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Tuesday, 26 June 2012
Page: 7973


Mr VAN MANEN (Forde) (13:47): For a minute there I thought we were talking about Labor's attempt at economic brilliance, but we are actually talking about superannuation. We have listened to 10 minutes of an attempt to sell Labor's economic message but there is not much there to sell. You talked about the three per cent increase in super—

Mr Lyons interjecting

Mr VAN MANEN: You are not paying for it; the employers are paying for it. With the effect of your economic policies on business and the economy in general, I wonder whether the supposed $108,000 increase in retirement benefits in 30 years time will actually eventuate, because there is certainly no guarantee with this government in power.

To return to the substance of the bill we are talking about today, the Superannuation Legislation Amendment (MySuper Core Provisions) Bill 2011, the superannuation fund industry has grown rapidly over the past few years and will continue to grow into the future by virtue of the sheer volume of funds being paid into it, even at the present levels of nine per cent. Superannuation was once thought of as a perk for the white-collar workers in large firms or in the Public Service. However, these days its benefits cover around 90 per cent of our working population. According to APRA's Annual Superannuation Bulletin issued in February this year, total superannuation assets increased by about 11.5 per cent during the year to 30 June 2011 to $1.3 trillion. Of this total, $810 billion are held in APRA regulated super entities and another $407 billion are held by self-managed super funds which are regulated by the ATO. The remaining $117 billion comprises exempt public sector super schemes and the balance of life office statutory funds.

Public sector fund assets increased by some 22 per cent during the year to June 2011 and the small funds, which include SMSFs, single-member approved deposit funds and small APRA funds increased by 11.5 per cent, industry funds by 11 per cent, retail funds by nine per cent and corporate funds by nearly four per cent. So we can see there are a wide range of providers of superannuation products in the marketplace that have a variety of members and are growing at different rates. The one thing that is common is that they are all growing in terms of funds under administration. So it is certainly moving from strength to strength.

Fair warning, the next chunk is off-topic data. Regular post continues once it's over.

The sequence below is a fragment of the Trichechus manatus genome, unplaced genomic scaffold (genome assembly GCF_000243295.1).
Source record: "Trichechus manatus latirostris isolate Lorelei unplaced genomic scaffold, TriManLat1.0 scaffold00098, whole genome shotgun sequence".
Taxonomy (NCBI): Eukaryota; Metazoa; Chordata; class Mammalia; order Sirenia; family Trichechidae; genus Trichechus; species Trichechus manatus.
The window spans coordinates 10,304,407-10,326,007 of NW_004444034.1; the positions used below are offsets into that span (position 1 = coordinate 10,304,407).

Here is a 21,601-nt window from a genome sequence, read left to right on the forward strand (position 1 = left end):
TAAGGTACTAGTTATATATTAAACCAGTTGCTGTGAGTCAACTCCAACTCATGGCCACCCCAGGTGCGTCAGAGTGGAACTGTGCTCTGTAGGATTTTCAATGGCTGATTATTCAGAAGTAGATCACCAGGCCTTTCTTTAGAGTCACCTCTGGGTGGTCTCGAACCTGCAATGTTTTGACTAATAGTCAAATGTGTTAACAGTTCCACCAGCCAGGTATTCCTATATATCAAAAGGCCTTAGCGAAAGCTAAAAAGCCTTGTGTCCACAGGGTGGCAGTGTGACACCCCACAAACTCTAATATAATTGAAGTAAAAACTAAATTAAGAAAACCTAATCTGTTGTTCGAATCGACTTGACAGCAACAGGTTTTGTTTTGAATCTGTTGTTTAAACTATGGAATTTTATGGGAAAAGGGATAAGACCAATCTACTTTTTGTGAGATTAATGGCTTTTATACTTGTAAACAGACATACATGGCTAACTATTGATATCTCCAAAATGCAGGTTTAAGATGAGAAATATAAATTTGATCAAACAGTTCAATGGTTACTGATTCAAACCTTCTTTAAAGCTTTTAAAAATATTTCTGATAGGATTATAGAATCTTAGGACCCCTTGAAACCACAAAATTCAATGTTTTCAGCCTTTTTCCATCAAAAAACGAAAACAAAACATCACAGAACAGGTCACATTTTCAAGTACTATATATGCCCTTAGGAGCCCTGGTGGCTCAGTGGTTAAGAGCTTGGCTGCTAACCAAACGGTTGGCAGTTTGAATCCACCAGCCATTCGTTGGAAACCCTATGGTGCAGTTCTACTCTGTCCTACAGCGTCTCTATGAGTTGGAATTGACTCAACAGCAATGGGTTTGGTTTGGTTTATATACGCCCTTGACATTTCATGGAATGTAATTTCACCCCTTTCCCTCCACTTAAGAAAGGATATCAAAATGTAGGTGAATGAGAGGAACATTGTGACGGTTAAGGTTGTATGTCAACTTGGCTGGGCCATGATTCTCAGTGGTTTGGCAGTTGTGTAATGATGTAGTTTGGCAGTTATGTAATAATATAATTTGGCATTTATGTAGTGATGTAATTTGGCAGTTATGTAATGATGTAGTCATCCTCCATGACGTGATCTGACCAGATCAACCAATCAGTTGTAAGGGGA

Members of small funds held the largest average account balance of some $485,000 at June 2011, whilst corporate fund members held average account balances of somewhere around $98,000 and public sector funds, some $62,000. Industry fund members had an average of only $24,500. So there is quite a significant disparity in the average fund balances between various sectors in the superannuation industry. There are 27 million accounts for 10 million super fund members—that is, an average of two to three accounts per member. In my professional life before entering this place, I worked on one occasion to assist a client who had eight superannuation funds, but having clients with three to four funds was not uncommon.

This bill will introduce the new low-cost superannuation product known as MySuper, which will replace existing default superannuation fund products as outlined in the Super System Review 2011. The coalition has been consistent in supporting changes to superannuation in an effort to make the superannuation system more efficient, more transparent and competitive, with the ultimate objective being to improve the value for super fund members. With this primary objective in mind, we were concerned about the initial MySuper proposal that included an imposition of uniform pricing through legislation, as this would have created unnecessary inefficiencies and left many consumers worse off. At the end of the day, we need to ensure that the many changes made to existing laws benefit consumers—super funds members, in this case. The best way to maximise value for all members across all parts of the superannuation value proposition—that is, fees, fund performance and service—is to maximise the competitive tensions in an appropriately transparent system. Research by Chant West found that under a one-fee government mandated model some 750,000 Australians would have been forced to pay higher fees than they are currently paying. Chant West also points out that, with a small reduction in fund performance on the back of lower performance or lower risk, MySuper funds would very quickly wipe out any gain from lower fees.

Over the past 12 months there has been quite a debate going on in relation to these issues, and the government has thankfully now backed down from its original proposal to impose a uniform fee structure as part of the MySuper proposal. It is therefore now our understanding that the government will allow MySuper funds to offer differentiated fee structures. I would like to point out that low-fee, no-frills super products have been available to consumers for some time now through both retail and industry superannuation funds. Therefore, in some respects, the creation of a MySuper product through legislation is thought of as an unnecessary interference with those existing products. However, what is proposed now is certainly an improvement on where we were a year ago.